Supply Chain Disruptions

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As we all learned during the pandemic, supply chains are incredibly complex systems with many opportunities for disruptions. The disruptions can range from small risks, like manufacturing, to significant risks, like natural disasters. The supply chain process can be bumpy, so it’s essential to know the disruptions and how to avoid them.  

What Causes Supply Chain Disruptions?

The COVID-19 pandemic

In 2020, the world experienced lockdowns due to the COVID-19 virus. The pandemic caused record freight rates, misplaced shipping containers, clogged ports, and other problems that disrupted the supply chain process. The pandemic has exposed many vulnerabilities and deficiencies in the supply chain that existed long before the lockdowns.  

In 2021, the supply chain was hit hard again by worker shortages and the inability to keep up with the demand of consumers. In August 2021, according to the Bureau of Labor Statistics, 4.3 million workers left their jobs in the United States. Multiple supply chain industries were left short-staffed as the COVID-19 cases continued to rise. Many supply chains worldwide still have significant work to do to overcome the challenges exasperated during COVID-19.

Consumer demand on the rise

Due to the COVID-19 pandemic, consumer demand jumped. That’s especially the case for online shopping. When a customer orders an item online, they now expect that item to get delivered quickly. Unfortunately, the supply chain and transportation industry hasn’t been able to keep up with demand, and businesses continue to struggle. To keep up with demand, companies must ensure they have the right technology and services within their warehouse. The right technology and services can allow supply chains to predict consumer demand and prepare for what’s to come.

Natural disasters

The COVID-19 pandemic has only been around for a few years, but natural disasters have been an ongoing problem for supply chains. Some natural disasters that alter the path of supply chains can be blizzards, earthquakes, hurricanes, tornadoes, tsunamis, and more. Natural disasters can shut down ports, cancel cargo flights, and create an uneven supply and demand process. Depending on the severity of the natural disaster, transportation may stop operating entirely and wait until it’s safe to run again, leading to shipment delays.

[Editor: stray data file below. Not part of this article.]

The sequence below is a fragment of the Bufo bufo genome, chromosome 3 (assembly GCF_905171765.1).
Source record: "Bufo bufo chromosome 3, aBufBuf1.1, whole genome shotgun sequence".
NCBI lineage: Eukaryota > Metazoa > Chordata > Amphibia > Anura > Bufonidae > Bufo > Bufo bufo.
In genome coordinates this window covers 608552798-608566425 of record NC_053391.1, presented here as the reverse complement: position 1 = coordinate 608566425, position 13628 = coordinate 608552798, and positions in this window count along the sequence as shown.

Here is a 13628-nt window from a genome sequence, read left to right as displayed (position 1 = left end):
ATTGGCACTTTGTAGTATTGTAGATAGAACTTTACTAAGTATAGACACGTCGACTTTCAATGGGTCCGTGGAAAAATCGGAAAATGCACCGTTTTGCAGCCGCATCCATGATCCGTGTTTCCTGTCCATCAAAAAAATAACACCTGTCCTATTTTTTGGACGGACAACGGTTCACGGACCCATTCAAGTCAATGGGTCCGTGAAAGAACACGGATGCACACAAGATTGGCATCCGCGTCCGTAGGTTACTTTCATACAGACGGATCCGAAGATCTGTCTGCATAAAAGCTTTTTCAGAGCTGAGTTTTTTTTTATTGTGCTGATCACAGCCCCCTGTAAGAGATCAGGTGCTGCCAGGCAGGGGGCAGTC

Natural disasters don’t just alter the locations they take place, but they affect the entire world. On top of COVID-19, supply chains took a big hit with natural disasters as well. During 2020, natural disasters set a record for 22 events that each cost about $1 billion. Supply chains are no strangers to natural disaster effects and must respond accordingly all around the globe. Even though natural disasters don’t happen daily, it’s essential to know how to manage your supply chain when one hits your area.

Overcoming Supply Chain Disruptions

Even though supply chain disruptions cause costly problems for many businesses, you can take steps to mitigate the damage and delays caused by disruptions.

Work with multiple suppliers and manufacturing partners

In any situation, it’s essential to have a backup. You will likely encounter some disruption caused by natural disasters at some point, so it can help to have multiple suppliers in other areas of the country to continue production and operations. If your business relies on one supplier, you could lose customers if there’s ever a supply chain disruption. Even though having more than one supplier is expensive, it’s worth it in the long run, so you don’t lose business and crumble during a bump in the road on your supply chain.

Coordination and cooperation

To have an efficient supply chain, everyone must work together. Effective supply chain management is crucial in understanding what’s happening in each department. Along with effective leadership, you can improve your profit and retain many customers. Your suppliers are most likely eager for change along the supply chain process, so this is an opportunity to work forward with them. Without coordination and cooperation, your supply chain will crumble if everyone is not on the same page.

Manage your safety stock inventory

It’s always important to keep track of inventory, but when a supply chain disruption occurs, you’ll want to know how much safety stock you need. Safety stock is the items you have in case of a stockout during high consumer demand. When your company is constantly out of stock with things, you’ll also lose customers and disrupt the supply chain process. To make customers satisfied, businesses can implement backorder shipping. Backorder shipping ensures that the item has a restock date and lets consumers know when it will arrive. Knowing the inventory in your store is crucial, but you should also keep track of the merchandise along the way and what needs to get ordered. Backup inventory will ensure preparation for a supply chain disruption, and you won’t be scrambling in a time of need.

Make The Most of Your Supply Chain

At PLS Logistics, our specialists commit to optimizing your supply chain and the streamlined costs that come along with it. We understand that supply chain disruptions can be frustrating, so we want to work with you to prepare for any roadblocks along the way. Get a free quote with us today to improve your supply chain! You can also contact us to find out more information about how we optimize your supply chain and streamline costs.

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